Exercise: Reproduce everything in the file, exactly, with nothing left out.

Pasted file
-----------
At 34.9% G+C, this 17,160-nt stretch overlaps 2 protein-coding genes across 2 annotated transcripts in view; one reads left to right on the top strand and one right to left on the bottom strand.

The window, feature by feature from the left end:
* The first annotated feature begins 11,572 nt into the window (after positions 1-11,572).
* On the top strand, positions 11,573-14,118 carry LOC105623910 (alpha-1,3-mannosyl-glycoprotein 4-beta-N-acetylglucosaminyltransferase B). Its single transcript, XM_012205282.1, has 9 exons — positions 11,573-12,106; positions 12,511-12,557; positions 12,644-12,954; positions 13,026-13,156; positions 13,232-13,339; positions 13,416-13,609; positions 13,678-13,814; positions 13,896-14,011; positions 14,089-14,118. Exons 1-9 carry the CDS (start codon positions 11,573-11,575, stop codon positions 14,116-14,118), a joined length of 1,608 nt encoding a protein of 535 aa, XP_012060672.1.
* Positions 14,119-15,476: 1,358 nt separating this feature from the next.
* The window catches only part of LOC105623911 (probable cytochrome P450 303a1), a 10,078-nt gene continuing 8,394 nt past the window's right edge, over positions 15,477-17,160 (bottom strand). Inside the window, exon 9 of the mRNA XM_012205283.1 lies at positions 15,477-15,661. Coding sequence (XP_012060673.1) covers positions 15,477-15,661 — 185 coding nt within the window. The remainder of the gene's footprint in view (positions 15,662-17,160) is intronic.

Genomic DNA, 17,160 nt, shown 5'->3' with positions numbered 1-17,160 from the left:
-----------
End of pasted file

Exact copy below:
At 34.9% G+C, this 17,160-nt stretch overlaps 2 protein-coding genes across 2 annotated transcripts in view; one reads left to right on the top strand and one right to left on the bottom strand.

The window, feature by feature from the left end:
* The first annotated feature begins 11,572 nt into the window (after positions 1-11,572).
* On the top strand, positions 11,573-14,118 carry LOC105623910 (alpha-1,3-mannosyl-glycoprotein 4-beta-N-acetylglucosaminyltransferase B). Its single transcript, XM_012205282.1, has 9 exons — positions 11,573-12,106; positions 12,511-12,557; positions 12,644-12,954; positions 13,026-13,156; positions 13,232-13,339; positions 13,416-13,609; positions 13,678-13,814; positions 13,896-14,011; positions 14,089-14,118. Exons 1-9 carry the CDS (start codon positions 11,573-11,575, stop codon positions 14,116-14,118), a joined length of 1,608 nt encoding a protein of 535 aa, XP_012060672.1.
* Positions 14,119-15,476: 1,358 nt separating this feature from the next.
* The window catches only part of LOC105623911 (probable cytochrome P450 303a1), a 10,078-nt gene continuing 8,394 nt past the window's right edge, over positions 15,477-17,160 (bottom strand). Inside the window, exon 9 of the mRNA XM_012205283.1 lies at positions 15,477-15,661. Coding sequence (XP_012060673.1) covers positions 15,477-15,661 — 185 coding nt within the window. The remainder of the gene's footprint in view (positions 15,662-17,160) is intronic.

Genomic DNA, 17,160 nt, shown 5'->3' with positions numbered 1-17,160 from the left: